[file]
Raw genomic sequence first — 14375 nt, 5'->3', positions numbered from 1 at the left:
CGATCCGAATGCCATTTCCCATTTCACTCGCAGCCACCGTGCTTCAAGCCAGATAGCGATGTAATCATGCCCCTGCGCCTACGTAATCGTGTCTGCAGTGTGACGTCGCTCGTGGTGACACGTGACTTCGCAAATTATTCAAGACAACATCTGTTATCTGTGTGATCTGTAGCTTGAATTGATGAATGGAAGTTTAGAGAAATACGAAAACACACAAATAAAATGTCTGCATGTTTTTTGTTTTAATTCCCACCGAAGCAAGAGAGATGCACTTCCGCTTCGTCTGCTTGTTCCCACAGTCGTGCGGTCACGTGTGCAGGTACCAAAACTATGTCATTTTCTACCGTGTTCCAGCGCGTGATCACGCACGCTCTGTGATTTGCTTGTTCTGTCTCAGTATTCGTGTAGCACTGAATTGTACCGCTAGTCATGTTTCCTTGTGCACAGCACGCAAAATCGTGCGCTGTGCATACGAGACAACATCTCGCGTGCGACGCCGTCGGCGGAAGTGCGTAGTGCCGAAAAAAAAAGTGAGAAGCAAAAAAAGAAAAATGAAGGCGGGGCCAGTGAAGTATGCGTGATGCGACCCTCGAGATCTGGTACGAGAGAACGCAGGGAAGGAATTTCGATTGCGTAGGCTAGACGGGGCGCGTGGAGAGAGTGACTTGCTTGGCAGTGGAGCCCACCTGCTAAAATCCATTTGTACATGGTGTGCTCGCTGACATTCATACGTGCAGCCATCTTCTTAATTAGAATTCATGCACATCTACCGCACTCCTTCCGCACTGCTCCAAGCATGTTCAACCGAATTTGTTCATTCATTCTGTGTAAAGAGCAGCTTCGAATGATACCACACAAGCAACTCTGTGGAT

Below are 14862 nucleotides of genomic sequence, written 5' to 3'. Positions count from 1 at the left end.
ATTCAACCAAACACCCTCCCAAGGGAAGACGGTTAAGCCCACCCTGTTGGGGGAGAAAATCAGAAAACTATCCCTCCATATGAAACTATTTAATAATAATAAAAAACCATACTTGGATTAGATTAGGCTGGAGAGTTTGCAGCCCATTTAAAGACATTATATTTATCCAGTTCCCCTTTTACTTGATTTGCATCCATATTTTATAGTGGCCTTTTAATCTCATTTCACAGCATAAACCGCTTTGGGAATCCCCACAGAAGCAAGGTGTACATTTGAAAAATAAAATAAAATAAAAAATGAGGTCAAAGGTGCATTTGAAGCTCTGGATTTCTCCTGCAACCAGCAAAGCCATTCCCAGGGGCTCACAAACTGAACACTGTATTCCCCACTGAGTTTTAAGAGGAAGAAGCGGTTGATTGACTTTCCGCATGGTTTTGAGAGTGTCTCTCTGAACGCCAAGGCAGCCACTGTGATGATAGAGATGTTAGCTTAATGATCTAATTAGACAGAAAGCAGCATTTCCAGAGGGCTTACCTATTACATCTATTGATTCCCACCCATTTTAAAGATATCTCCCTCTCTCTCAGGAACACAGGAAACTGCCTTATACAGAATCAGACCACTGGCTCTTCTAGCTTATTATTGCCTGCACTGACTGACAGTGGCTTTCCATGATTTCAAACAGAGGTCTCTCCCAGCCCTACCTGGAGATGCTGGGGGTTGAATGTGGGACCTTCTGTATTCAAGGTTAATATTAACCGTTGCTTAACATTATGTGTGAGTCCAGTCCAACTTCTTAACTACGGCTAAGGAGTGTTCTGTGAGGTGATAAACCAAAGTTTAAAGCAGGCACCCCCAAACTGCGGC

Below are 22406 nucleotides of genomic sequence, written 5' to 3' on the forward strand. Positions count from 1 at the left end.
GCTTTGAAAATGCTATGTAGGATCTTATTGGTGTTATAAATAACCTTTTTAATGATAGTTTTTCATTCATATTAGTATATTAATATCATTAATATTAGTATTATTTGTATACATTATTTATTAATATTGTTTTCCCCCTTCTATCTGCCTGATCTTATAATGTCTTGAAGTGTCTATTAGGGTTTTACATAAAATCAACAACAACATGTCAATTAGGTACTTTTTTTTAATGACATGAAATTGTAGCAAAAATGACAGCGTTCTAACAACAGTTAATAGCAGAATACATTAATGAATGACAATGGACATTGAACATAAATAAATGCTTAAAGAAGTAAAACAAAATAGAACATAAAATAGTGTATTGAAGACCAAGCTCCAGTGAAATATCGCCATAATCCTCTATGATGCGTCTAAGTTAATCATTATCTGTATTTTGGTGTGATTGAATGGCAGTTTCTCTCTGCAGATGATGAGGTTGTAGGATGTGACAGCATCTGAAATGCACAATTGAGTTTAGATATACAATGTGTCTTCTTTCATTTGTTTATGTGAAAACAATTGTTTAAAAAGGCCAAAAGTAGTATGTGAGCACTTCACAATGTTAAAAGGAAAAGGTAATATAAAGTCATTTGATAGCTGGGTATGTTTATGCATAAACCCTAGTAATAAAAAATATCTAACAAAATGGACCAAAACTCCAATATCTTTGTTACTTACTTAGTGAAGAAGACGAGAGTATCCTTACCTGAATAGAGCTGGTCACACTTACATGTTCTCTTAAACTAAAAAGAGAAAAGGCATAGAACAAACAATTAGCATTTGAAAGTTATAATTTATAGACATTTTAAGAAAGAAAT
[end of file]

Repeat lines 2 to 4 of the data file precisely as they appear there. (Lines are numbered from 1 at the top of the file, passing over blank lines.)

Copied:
CGATCCGAATGCCATTTCCCATTTCACTCGCAGCCACCGTGCTTCAAGCCAGATAGCGATGTAATCATGCCCCTGCGCCTACGTAATCGTGTCTGCAGTGTGACGTCGCTCGTGGTGACACGTGACTTCGCAAATTATTCAAGACAACATCTGTTATCTGTGTGATCTGTAGCTTGAATTGATGAATGGAAGTTTAGAGAAATACGAAAACACACAAATAAAATGTCTGCATGTTTTTTGTTTTAATTCCCACCGAAGCAAGAGAGATGCACTTCCGCTTCGTCTGCTTGTTCCCACAGTCGTGCGGTCACGTGTGCAGGTACCAAAACTATGTCATTTTCTACCGTGTTCCAGCGCGTGATCACGCACGCTCTGTGATTTGCTTGTTCTGTCTCAGTATTCGTGTAGCACTGAATTGTACCGCTAGTCATGTTTCCTTGTGCACAGCACGCAAAATCGTGCGCTGTGCATACGAGACAACATCTCGCGTGCGACGCCGTCGGCGGAAGTGCGTAGTGCCGAAAAAAAAAGTGAGAAGCAAAAAAAGAAAAATGAAGGCGGGGCCAGTGAAGTATGCGTGATGCGACCCTCGAGATCTGGTACGAGAGAACGCAGGGAAGGAATTTCGATTGCGTAGGCTAGACGGGGCGCGTGGAGAGAGTGACTTGCTTGGCAGTGGAGCCCACCTGCTAAAATCCATTTGTACATGGTGTGCTCGCTGACATTCATACGTGCAGCCATCTTCTTAATTAGAATTCATGCACATCTACCGCACTCCTTCCGCACTGCTCCAAGCATGTTCAACCGAATTTGTTCATTCATTCTGTGTAAAGAGCAGCTTCGAATGATACCACACAAGCAACTCTGTGGAT

Below are 14862 nucleotides of genomic sequence, written 5' to 3'. Positions count from 1 at the left end.
ATTCAACCAAACACCCTCCCAAGGGAAGACGGTTAAGCCCACCCTGTTGGGGGAGAAAATCAGAAAACTATCCCTCCATATGAAACTATTTAATAATAATAAAAAACCATACTTGGATTAGATTAGGCTGGAGAGTTTGCAGCCCATTTAAAGACATTATATTTATCCAGTTCCCCTTTTACTTGATTTGCATCCATATTTTATAGTGGCCTTTTAATCTCATTTCACAGCATAAACCGCTTTGGGAATCCCCACAGAAGCAAGGTGTACATTTGAAAAATAAAATAAAATAAAAAATGAGGTCAAAGGTGCATTTGAAGCTCTGGATTTCTCCTGCAACCAGCAAAGCCATTCCCAGGGGCTCACAAACTGAACACTGTATTCCCCACTGAGTTTTAAGAGGAAGAAGCGGTTGATTGACTTTCCGCATGGTTTTGAGAGTGTCTCTCTGAACGCCAAGGCAGCCACTGTGATGATAGAGATGTTAGCTTAATGATCTAATTAGACAGAAAGCAGCATTTCCAGAGGGCTTACCTATTACATCTATTGATTCCCACCCATTTTAAAGATATCTCCCTCTCTCTCAGGAACACAGGAAACTGCCTTATACAGAATCAGACCACTGGCTCTTCTAGCTTATTATTGCCTGCACTGACTGACAGTGGCTTTCCATGATTTCAAACAGAGGTCTCTCCCAGCCCTACCTGGAGATGCTGGGGGTTGAATGTGGGACCTTCTGTATTCAAGGTTAATATTAACCGTTGCTTAACATTATGTGTGAGTCCAGTCCAACTTCTTAACTACGGCTAAGGAGTGTTCTGTGAGGTGATAAACCAAAGTTTAAAGCAGGCACCCCCAAACTGCGGC